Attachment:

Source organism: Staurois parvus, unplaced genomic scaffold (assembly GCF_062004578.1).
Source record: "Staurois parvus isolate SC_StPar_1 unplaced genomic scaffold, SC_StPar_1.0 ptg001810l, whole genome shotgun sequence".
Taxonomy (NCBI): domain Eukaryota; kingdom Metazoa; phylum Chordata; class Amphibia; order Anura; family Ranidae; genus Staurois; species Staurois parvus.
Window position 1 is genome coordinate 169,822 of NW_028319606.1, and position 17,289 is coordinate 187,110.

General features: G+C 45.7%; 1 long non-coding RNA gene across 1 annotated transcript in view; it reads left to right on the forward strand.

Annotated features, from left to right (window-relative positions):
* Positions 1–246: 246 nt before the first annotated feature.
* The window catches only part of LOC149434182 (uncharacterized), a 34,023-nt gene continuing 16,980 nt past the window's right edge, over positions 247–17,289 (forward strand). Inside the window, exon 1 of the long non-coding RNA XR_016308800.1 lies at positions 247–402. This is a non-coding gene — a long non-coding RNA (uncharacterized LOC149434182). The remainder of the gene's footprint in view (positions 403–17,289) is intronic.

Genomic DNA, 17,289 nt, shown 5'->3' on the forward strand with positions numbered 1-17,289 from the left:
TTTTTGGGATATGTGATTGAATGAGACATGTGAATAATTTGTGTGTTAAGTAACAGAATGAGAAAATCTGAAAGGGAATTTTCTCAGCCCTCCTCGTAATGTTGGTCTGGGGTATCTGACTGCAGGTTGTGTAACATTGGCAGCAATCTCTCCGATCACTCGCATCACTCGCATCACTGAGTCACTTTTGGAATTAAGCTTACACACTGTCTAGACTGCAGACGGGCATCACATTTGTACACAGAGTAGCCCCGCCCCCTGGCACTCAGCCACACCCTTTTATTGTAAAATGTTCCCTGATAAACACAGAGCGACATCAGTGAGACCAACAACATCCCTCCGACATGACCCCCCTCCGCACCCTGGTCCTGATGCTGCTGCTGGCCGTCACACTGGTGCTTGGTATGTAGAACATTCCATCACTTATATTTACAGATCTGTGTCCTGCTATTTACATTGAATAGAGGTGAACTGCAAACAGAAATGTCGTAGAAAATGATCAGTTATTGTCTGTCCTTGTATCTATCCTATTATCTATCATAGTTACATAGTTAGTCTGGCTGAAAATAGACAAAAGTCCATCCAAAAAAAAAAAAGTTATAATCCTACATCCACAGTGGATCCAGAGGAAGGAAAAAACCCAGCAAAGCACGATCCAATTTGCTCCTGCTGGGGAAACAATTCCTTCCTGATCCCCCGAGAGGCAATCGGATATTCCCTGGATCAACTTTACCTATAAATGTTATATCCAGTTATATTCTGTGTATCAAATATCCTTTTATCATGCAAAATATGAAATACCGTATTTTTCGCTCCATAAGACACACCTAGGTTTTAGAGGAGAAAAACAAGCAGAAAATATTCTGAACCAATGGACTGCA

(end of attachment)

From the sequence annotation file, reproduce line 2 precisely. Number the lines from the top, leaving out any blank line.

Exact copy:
Source record: "Staurois parvus isolate SC_StPar_1 unplaced genomic scaffold, SC_StPar_1.0 ptg001810l, whole genome shotgun sequence".